In 1981, the year The Americans takes place, the divorce rate in the United States reached an all-time high: 5.3 divorces per 1000 people. At the time, this was partly ascribed to the rising trend in "no-fault" divorce laws, under which many states no longer required proof of infidelity or other wrongdoing to dissolve a marriage. But the shift was also cultural, part of a growing acceptance of the idea that lifelong alliances often prove to be impossible; that wants and needs can change radically over time; that who we are at the beginning of something is often very different than who we are at the end.
There's no way any statistics were kept, but I can't help but wonder if the burnout rate for spies was even higher — and for roughly the same reasons. In The Americans’ typically clever, knotty style, "COMINT" dove deeply into the torrid, codependent relationships that can form between agents and the handlers who run them. We saw it, most painfully, in the needy, lonely face of Adam Dorwin, the manager of a "laser operations group" who's also the KGB's source for the Star Wars blueprints. When Elizabeth — battened down in glasses and drab colors, perched somewhere between church mouse and sex kitten — scouts him early in the episode, Dorwin has recently lost his wife. The FBI's new encryption technology means that he's also lost his other life partner: Vasili, the spymaster at the Soviet consulate, who turned Dorwin 23 year ago when he was just, as Vasili fondly remembers, "a bureaucrat with a soul." Now Dorwin is so overwhelmed by grief he's barely undercover at all.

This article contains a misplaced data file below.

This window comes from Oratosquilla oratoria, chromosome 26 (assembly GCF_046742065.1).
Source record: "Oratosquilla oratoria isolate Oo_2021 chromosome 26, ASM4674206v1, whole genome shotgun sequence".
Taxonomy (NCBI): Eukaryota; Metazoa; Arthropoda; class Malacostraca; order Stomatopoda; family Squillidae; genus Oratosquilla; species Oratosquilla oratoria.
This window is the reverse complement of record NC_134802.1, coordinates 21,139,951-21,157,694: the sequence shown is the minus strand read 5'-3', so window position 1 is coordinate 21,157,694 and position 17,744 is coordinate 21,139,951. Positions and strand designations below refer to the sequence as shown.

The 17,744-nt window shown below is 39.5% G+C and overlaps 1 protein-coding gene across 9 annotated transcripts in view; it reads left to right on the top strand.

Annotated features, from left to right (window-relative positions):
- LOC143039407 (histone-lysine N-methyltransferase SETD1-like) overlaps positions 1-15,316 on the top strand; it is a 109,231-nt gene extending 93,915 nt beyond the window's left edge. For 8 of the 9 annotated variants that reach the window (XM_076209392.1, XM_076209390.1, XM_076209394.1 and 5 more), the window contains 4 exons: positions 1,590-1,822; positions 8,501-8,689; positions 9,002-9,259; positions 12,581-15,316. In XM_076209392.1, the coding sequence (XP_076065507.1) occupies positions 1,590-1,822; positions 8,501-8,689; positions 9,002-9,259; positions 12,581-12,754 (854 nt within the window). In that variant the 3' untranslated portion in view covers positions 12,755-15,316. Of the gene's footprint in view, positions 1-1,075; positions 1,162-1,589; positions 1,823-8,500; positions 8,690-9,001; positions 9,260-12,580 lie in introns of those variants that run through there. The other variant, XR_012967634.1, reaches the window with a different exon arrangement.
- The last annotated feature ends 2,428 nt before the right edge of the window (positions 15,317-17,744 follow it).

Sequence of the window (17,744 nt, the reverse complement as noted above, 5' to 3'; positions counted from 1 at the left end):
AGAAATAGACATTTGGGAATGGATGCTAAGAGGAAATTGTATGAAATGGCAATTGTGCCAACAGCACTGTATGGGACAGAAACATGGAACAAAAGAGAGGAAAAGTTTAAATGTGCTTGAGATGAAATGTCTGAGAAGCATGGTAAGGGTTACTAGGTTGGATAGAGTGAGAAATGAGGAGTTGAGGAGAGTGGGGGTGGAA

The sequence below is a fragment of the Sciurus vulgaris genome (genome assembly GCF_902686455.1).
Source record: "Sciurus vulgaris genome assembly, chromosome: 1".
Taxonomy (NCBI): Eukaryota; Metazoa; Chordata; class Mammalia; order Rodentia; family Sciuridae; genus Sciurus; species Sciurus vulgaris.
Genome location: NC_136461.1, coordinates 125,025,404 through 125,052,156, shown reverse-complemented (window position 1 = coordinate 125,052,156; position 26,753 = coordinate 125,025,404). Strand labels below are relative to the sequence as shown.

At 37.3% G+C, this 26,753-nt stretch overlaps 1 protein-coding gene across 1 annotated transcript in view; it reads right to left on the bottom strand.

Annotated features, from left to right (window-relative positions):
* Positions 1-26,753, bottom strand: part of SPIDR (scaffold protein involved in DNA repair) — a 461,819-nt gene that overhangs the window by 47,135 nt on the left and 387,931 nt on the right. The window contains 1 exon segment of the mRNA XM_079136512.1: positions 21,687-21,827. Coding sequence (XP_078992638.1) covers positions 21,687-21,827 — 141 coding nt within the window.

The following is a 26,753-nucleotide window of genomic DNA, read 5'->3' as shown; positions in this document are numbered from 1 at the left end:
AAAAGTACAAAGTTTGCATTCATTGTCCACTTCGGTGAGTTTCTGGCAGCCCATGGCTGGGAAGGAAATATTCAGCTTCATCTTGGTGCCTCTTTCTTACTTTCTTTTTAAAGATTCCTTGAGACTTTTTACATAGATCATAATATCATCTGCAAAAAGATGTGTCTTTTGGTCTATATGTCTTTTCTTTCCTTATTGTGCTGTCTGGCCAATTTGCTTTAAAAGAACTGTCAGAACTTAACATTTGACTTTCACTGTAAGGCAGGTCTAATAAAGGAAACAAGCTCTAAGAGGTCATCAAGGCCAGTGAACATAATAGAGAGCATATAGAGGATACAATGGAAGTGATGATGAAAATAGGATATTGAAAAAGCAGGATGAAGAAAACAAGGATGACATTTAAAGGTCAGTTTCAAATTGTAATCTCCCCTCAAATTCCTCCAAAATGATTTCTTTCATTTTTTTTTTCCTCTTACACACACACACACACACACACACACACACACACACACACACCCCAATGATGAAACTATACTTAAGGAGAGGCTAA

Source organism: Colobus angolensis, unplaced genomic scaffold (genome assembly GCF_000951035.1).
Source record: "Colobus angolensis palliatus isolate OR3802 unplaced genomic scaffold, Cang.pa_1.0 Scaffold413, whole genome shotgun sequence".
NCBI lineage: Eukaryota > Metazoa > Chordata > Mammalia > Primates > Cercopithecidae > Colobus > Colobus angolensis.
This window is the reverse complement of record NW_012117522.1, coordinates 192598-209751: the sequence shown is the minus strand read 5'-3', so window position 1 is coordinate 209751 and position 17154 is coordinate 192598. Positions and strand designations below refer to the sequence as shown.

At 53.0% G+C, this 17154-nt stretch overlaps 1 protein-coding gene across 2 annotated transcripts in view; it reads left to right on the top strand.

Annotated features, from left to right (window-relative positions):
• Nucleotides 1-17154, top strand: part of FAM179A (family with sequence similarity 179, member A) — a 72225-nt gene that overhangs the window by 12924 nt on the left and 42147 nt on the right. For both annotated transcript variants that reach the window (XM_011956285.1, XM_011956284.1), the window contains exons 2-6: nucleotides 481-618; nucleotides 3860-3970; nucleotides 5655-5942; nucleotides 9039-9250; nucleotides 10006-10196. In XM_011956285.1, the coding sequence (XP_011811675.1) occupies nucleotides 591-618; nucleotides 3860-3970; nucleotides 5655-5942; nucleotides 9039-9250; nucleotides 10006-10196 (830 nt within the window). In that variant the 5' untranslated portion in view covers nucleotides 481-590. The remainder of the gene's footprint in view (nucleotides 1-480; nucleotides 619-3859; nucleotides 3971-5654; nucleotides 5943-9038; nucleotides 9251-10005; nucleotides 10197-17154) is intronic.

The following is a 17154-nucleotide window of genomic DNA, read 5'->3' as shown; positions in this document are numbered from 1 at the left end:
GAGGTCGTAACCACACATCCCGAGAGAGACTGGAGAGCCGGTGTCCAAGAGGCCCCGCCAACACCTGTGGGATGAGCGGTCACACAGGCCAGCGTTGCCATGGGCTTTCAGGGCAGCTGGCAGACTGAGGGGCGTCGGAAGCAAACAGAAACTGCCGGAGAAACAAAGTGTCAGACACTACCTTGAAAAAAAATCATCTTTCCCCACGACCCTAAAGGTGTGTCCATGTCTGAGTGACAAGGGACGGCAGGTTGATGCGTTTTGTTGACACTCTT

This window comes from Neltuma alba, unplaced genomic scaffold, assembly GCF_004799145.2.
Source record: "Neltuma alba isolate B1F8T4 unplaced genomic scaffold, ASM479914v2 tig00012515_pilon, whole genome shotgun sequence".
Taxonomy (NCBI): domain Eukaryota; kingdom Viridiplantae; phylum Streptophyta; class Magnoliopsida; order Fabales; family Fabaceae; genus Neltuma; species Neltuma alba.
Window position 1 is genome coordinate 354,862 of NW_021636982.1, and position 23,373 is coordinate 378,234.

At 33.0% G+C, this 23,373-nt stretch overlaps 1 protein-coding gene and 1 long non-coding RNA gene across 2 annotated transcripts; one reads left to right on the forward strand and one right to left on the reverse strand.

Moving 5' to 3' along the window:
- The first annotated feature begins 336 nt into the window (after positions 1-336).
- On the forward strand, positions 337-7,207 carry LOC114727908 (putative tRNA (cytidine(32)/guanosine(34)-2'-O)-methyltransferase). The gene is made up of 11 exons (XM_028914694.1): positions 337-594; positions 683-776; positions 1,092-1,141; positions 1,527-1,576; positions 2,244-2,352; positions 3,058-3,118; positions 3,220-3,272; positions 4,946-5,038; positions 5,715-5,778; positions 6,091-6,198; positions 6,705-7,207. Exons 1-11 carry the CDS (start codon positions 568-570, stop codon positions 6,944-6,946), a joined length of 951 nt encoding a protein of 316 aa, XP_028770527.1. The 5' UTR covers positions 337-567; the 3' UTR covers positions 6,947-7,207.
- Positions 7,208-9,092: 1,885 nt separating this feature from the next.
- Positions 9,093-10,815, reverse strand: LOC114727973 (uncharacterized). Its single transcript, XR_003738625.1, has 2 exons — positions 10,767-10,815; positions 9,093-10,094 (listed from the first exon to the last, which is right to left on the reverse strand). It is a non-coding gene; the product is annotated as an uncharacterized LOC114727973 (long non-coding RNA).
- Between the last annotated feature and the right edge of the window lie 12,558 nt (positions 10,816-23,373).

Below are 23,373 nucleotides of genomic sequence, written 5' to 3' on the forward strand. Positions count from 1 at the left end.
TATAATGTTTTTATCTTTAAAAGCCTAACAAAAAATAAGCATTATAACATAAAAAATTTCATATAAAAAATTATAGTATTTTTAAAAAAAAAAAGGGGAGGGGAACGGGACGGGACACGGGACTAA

Claudia knows his type well. When debriefing a rattled Elizabeth afterward she unspools a yarn about her time in Germany. (Last week Stalingrad, now Potsdamer Platz; she really gets around, this one!) While there, she ran into an isolated and lonely fellow as a spy and, she claims, "I became his friend." Even so, once she had pumped him dry, he offed himself. "We didn't need him anymore but he needed us," she shrugs. I wondered if Elizabeth realized in this moment — or later, on their intimate dog walk — that she's also being manipulated by the murderously savvy Claudia. Last week it was the assurance that Elizabeth would do well during a guerilla coup; now it's a little sisterly solidarity. Either way, the result is the same: Elizabeth does whatever Claudia wants and acts like it was her own idea. I guess it's not that complicated: Everyone wants to be needed and everyone needs to be lied to. It can't be a coincidence that Elizabeth and Nina share the same impossible dream. For Elizabeth it's the wish that she'll "wake up and not be worried." What Beeman offers sounds awfully similar and equally far-fetched: "You'll choose a new name for yourself. And I want you to choose carefully, Nina, the name of someone who sleeps very, very well at night."
How remarkable is Noah Emmerich's performance as Beeman? He's a master of stillness, able to do more with a look than most actors can muster with a monologue. While we've yet to learn the depths of his bad behavior during his own undercover years, his immediate closeness with Nina proves that he's got a bad habit of giving himself over completely to those he's been hired to observe. What to make of this relationship? There are clearly romantic sparks, but also that strange topsy-turvy feeling echoed in all spy/handler relationships, when both sides think that they're the ones clinging to a lifeline — without realizing such an unbalanced arrangement means that if either should let go, they'd both fall. Beeman is already more intimate with Nina than he is with his own wife; what a sad scene it was when he chose Cyrillic over pillow talk. Mrs. Beeman tries to lure him back to their old life with both her body and their shared past — talk of line-dancing and chianti and a bubble gum game that echoed the Jennings family shenanigans at the Dairy Queen in the pilot — but he's miles away, lost again in another identity. I loved also how the Beemans' old ways sounded so kitschy and American, while Nina's self-protecting guile, her willingness to do anything to not only survive but come out ahead seemed like a classic bootstrap — or at least kneepad — immigrant story.